741 F2d 116 Walker v. H Adams M

741 F.2d 116

Debra WALKER, on behalf of herself and others similarly
situated, Plaintiffs- Appellants,
Buddy H. ADAMS, Secretary, Kentucky Cabinet for Human
Resources; John Cubine, Commissioner, Department for Social
Insurance; Margaret M. Heckler, Secretary, Department of
Health and Human Services; Individually and in their
official capacities, Defendants-Appellees.

No. 83-5527.

United States Court of Appeals,
Sixth Circuit.

Argued March 26, 1984.
Decided Aug. 20, 1984.
Rehearing Denied Oct. 4, 1984.

Richard W. McHugh (Lead) (argued), Shaun W. Esposito, Legal Aid Society, Inc., Louisville, Ky., for plaintiffs-appellants.

Ed Swindell, Asst. Regional Atty., Dept. of Health & Human Services, Atlanta, Ga., for Heckler.

John Watson, Dept. of Health and Human Services, General Counsel OASI Division, Baltimore, Md., Stanley A. Stratford, Paul F. Fauri, Cabinet for Human Resources, Frankfort, Ky., for Adams and Cubine.

Robert Greenspan, Appellate Staff, Civil Division, Washington, D.C., Secretary of Health, Deborah Ruth Kant (argued), Ronald E. Meredith, U.S. Atty., Philip J. Dunnagan, Asst. U.S. Atty., Louisville, Ky., for defendants-appellees.

Edward J. Hoort, Detroit, Mich., for amicus curiae, Cindy Vermeulen.

Before EDWARDS and WELLFORD, Circuit Judges, and CHURCHILL, District Judge.*


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This is an appeal from an order entered by Judge Ballantine in the Western District of Kentucky, 578 F.Supp. 50, denying plaintiff-appellant Walker's motion for a preliminary injunction in her action challenging a regulation under which she was disqualified for benefits from the Aid to Families with Dependent Children (AFDC) program under the so-called "lump sum" rule.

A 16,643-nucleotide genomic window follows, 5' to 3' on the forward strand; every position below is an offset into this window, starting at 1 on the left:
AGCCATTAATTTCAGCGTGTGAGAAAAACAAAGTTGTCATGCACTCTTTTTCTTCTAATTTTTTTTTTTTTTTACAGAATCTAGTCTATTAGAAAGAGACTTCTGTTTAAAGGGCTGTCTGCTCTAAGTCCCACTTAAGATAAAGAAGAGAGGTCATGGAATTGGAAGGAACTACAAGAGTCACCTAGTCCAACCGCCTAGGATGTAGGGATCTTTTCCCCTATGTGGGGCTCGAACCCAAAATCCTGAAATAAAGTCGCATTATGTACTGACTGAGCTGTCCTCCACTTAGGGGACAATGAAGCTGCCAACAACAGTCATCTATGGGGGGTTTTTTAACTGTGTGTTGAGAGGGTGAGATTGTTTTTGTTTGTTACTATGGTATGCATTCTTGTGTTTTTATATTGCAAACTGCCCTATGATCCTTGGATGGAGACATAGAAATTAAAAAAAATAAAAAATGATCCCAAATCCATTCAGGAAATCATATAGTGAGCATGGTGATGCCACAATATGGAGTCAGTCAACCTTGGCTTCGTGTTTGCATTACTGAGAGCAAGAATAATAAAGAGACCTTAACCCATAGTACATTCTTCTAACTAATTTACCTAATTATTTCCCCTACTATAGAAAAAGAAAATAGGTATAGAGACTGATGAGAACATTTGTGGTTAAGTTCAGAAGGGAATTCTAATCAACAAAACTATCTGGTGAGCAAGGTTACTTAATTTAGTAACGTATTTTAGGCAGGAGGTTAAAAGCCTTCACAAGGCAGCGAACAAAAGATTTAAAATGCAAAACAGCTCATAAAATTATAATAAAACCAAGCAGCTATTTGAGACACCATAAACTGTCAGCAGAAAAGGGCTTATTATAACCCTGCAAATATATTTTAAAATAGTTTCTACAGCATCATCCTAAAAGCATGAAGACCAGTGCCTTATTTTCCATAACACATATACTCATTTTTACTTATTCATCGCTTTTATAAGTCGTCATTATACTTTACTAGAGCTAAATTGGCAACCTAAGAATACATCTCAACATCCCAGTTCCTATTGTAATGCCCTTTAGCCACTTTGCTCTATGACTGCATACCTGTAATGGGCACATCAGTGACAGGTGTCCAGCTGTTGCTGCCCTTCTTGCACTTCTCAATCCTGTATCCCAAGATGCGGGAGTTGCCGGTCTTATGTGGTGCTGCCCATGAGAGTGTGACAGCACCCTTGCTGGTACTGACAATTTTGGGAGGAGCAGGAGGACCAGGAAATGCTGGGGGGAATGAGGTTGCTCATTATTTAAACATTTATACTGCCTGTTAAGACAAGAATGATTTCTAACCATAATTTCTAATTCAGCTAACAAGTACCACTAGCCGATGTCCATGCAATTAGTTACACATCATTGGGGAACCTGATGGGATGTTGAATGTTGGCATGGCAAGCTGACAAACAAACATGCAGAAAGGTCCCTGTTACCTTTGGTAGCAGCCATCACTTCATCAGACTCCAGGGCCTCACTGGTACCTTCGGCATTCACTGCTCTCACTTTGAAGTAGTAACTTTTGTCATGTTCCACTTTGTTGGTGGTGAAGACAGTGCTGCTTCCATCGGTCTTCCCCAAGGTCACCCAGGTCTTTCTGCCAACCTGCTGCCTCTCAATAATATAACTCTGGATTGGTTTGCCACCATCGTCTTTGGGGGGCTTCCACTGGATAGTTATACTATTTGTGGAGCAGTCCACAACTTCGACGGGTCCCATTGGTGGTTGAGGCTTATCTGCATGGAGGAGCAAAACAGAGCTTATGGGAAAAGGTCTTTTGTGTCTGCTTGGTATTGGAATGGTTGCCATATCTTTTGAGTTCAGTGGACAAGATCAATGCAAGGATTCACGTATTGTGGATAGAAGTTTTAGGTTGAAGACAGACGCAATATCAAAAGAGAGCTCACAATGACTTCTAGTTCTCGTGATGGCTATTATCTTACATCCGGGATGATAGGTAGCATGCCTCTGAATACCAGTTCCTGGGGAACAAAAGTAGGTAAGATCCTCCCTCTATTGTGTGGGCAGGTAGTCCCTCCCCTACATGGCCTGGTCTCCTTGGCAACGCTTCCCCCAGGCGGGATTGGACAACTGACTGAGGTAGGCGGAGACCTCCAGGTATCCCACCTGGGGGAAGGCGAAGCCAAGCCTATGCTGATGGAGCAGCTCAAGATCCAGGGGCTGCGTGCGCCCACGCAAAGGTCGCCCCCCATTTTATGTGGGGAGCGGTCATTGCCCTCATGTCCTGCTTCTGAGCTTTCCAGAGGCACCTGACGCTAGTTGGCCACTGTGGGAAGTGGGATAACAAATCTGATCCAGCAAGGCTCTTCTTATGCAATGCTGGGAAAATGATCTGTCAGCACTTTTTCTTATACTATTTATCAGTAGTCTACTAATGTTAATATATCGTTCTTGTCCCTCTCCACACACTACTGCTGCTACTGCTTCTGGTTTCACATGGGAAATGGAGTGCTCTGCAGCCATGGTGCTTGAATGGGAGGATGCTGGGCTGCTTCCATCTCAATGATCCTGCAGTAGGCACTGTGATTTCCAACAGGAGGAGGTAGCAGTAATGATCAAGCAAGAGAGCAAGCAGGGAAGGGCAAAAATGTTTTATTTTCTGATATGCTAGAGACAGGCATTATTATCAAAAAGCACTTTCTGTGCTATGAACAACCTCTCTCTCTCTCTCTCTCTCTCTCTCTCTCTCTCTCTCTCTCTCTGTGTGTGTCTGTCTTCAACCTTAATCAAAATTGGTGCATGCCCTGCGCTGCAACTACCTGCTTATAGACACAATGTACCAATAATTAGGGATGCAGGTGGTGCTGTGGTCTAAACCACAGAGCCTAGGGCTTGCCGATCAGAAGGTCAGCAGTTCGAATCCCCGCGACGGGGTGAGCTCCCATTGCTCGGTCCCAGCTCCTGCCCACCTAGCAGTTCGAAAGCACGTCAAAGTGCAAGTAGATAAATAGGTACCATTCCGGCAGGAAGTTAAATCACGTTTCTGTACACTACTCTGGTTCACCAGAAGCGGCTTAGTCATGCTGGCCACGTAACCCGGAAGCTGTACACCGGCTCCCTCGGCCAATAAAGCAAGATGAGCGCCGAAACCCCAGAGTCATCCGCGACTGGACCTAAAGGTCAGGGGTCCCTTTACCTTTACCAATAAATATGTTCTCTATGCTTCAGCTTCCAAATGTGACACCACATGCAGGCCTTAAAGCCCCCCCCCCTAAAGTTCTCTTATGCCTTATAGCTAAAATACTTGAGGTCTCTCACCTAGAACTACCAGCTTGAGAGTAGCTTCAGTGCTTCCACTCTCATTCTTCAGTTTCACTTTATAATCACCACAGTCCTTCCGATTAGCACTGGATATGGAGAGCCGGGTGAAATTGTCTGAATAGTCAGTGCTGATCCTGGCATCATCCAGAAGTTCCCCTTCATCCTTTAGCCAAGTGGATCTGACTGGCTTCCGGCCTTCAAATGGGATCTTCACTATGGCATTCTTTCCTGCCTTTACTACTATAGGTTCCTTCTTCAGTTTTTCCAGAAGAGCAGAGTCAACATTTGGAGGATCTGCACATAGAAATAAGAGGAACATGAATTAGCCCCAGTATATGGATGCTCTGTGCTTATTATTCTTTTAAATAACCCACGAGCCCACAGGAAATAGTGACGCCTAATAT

Defendants are officials of the Kentucky Cabinet for Human Resources, which administers the AFDC program, and the Secretary of Health and Human Services, who administers the federal government's participation in AFDC and promulgates AFDC regulations.


The problem dealt with in this case is how the government should treat a "lump sum" payment, such as an inheritance, insurance settlement, or disability benefits. In 1981 Congress passed the Omnibus Budget Reconciliation Act and the Secretary subsequently developed regulations thereto.


The statute establishing the "lump sum rule" in dispute on this appeal provides:


(a) Contents


A State plan for aid and services to needy families with children must


(17) provide that if a person specified in paragraph (8)(A)(i) or (ii) receives in any month an amount of income which, together with all other income for that month not excluded under paragraph (8), exceeds the State's standard of need applicable to the family of which he is a member--

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(A) such amount of income shall be considered income to such individual in the month received, and the family of which such person is a member shall be ineligible for aid under the plan for the whole number of months that equals (i) the sum of such amount and all other income received in such month, not excluded under paragraph (8) divided by (ii) the standard of need applicable to such family, and


(B) any income remaining (which amount is less than the applicable monthly standard) shall be treated as income received in the first month following the period of ineligibility specified in subparagraph (A).


42 U.S.C. Sec. 602(a)(17) (1982).


Section 602(a)(8)(A)(i) and (ii), the "disregard" provision, states:


[A state plan for aid and services ... must]


(8)(A) Provide that, with respect to any month, in making the determination under paragraph (7), the State agency--


(i) shall disregard all of the earned income of each dependent child receiving aid to families with dependent children who is (as determined by the State in accordance with standards prescribed by the Secretary) a full-time student or a part-time student who is not a full-time employee attending a school, college, or university, or a course of vocational or technical training designed to fit him for gainful employment;


(ii) shall disregard from the earned income of any child or relative applying for or receiving aid to families with dependent children, or of any other individual (living in the same home as such relative and child) whose needs are taken into account in making such determination, the first $75 of the total of such earned income for such month (or such lesser amount as the Secretary may prescribe in the case of an individual not engaged in full-time employment or not employed throughout the month).


The regulation promulgated by HHS in response to Sec. 602(a)(17) provides: